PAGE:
For engineers looking for a simple, turnkey solution to mechatronics challenges, prepackaged actuators may be just the ticket.
A good example of what is now available for applications ranging from lawn and garden to medical to office furniture is the actuator line produced by LINAK, a Danish company with North American offices in Louisville.
Well known for actuators used in hospital beds and other medical settings, LINAK has introduced a new actuator, the LA36, designed to withstand harsh outdoor applications such as lawn equipment and motorized road signs. During development, engineers tested the actuator for performance under mechanical and electrical strain, as well as in extreme cold and heat. It also was tested for resistance to chemicals, salt spray and high-pressure cleaning.
Besides durability, the LA36, as LINAK application engineer Doug Heilman explains it, offers engineers real plug-and-play benefits and a host of mechatronics features. These include:
A 12, 24 or 36-V dc permanent magnet motor that links to the power supply of the device it supports, such as lawn equipment
Maximum thrust ranging from 1700N to 6800N, depending on the gear ratio and spindle
Maximum speed of 68 mm/sec, depending on load and spindle
Mechanical overload protection through integrated slip clutch
Built-in brake with self-locking ability
Optional built-in end stop switches, Hall Effect sensor and potentiometer for accurate positioning
Heilman adds that LINAK can tailor the actuator to meet specific customer needs, such as range of stroke, cabling or mounting devices. Among the key design criteria discussed with the customer: specifications on required speed and force.
Indiana-based Dixie Chopper recently chose the LA36 actuator to raise and lower the mowing deck on its Coatesville Classic and Silver Eagle lines of heavy-duty lawn mowers. Mounted between the cutting deck and the main frame of the lawnmower, the actuator replaces a previous manual-lift device. Dixie chose the electronic unit over a competing hydraulic design.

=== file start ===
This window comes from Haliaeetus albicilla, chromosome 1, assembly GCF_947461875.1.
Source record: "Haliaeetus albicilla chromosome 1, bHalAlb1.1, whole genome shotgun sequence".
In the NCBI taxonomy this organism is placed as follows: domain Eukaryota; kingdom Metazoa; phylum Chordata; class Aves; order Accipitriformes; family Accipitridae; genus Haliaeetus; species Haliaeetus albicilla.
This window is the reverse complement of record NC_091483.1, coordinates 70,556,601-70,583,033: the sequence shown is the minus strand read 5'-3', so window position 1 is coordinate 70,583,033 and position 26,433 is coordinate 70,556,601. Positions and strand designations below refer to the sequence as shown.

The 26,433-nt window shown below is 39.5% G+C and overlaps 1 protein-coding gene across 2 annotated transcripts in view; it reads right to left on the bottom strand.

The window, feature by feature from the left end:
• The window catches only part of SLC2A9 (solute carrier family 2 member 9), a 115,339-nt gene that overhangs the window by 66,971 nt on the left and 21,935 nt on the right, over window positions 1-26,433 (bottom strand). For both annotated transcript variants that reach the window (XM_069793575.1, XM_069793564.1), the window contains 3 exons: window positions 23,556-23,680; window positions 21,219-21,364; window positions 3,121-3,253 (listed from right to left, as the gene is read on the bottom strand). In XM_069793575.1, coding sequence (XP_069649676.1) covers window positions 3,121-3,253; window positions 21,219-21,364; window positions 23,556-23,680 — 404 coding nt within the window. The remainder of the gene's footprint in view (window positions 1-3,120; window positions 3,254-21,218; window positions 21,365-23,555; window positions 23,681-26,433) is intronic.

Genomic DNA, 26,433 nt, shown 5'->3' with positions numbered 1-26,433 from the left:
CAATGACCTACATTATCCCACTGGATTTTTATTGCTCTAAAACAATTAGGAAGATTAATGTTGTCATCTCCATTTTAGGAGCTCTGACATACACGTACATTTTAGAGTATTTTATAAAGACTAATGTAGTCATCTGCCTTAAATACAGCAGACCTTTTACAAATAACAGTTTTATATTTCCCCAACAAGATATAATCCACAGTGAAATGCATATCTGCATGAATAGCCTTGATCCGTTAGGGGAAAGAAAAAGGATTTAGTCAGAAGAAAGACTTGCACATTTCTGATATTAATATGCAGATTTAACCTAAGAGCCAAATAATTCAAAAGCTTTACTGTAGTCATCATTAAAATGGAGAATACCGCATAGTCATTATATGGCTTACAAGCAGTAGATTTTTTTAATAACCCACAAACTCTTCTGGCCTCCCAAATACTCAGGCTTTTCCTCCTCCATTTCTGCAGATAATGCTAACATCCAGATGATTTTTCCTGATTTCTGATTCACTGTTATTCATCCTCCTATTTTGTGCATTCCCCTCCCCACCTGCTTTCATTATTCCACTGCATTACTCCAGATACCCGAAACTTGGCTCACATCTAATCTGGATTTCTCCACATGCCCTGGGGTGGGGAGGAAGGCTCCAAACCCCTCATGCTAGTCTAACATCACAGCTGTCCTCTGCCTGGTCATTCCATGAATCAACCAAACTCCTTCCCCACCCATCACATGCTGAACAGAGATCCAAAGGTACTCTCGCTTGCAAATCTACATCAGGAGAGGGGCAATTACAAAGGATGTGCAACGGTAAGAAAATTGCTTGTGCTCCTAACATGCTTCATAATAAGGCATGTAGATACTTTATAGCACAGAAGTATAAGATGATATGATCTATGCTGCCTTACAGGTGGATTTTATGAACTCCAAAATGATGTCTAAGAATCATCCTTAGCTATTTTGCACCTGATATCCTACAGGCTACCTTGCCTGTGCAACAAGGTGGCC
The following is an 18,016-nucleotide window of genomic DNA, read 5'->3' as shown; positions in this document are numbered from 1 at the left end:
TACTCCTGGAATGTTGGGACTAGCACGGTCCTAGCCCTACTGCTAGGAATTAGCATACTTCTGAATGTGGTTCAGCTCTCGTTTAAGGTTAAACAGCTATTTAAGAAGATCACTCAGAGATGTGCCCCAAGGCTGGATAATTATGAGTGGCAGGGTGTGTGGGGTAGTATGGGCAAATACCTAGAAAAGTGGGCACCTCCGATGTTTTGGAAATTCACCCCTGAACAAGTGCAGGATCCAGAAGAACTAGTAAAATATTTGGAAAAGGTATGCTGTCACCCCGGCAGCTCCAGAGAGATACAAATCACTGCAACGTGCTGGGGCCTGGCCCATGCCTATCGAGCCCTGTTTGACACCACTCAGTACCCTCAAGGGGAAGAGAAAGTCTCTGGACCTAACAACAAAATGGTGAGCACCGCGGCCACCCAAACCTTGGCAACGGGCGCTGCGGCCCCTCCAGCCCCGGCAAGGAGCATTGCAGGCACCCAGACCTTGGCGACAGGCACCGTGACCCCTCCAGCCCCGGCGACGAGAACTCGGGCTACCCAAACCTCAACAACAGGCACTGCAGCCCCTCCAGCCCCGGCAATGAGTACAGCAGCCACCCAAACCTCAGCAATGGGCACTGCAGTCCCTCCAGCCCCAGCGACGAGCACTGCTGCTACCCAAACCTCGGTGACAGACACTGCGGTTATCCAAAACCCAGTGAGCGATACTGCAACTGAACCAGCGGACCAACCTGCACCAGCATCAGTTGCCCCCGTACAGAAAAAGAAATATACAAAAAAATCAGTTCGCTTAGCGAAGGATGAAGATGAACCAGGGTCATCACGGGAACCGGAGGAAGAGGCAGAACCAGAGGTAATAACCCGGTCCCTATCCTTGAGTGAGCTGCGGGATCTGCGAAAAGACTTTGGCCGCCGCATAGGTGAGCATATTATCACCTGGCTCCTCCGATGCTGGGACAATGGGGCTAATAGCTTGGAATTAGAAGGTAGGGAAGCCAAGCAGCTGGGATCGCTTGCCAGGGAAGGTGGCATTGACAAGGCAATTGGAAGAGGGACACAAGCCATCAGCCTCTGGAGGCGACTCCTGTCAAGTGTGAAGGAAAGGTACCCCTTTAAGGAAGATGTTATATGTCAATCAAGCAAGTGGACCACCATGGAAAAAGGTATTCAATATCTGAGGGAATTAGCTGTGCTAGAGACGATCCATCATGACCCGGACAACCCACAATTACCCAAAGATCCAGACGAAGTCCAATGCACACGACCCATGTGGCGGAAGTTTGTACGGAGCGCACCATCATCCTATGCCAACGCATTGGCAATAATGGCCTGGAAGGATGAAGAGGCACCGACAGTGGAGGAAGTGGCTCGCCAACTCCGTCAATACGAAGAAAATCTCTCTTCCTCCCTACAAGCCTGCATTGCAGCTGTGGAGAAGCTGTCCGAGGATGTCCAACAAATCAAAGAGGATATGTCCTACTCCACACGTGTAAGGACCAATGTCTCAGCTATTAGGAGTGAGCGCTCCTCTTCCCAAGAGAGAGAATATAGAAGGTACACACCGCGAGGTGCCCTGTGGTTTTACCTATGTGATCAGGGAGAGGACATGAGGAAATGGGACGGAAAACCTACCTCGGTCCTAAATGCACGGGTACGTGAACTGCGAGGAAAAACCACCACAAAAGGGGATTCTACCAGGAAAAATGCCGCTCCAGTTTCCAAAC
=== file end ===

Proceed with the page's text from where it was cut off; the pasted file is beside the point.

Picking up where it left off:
“Advantages of using electric systems include quiet and smooth motion control, durability, energy efficiency, higher accuracy and cleaner, more environmentally safe use,” says Mike Pecore, LINAK technical services coordinator. “Hydraulics’ systems also operate under extreme pressure, which can cause hoses to wear over time and explode into messy oil leaks.”
Pecore points out that hydraulic actuators are larger and heavier than an electro-mechanical system, because of the need for an oil tank, pump, filter system and bulky hoses. Hydraulics also adds to assembly and mounting costs, says Pecore.
Brad Church, R&D manager at Dixie Chopper, notes the addition of the LA36 to its mowers has meant easier, smoother height adjustment. “This makes it possible for people who could not use a manual pedal to raise and lower the deck with ease,” says Church. “LINAK actuators have also held up extremely well in the field.”
To make it easier to integrate its actuators, LINAK typically sends its 3D Pro/ENGINEER CAD files to customer companies, notes Pecore. These customers in turn may use simulation software to model the actuator’s motion. LINAK also provides prototype units for customer field test.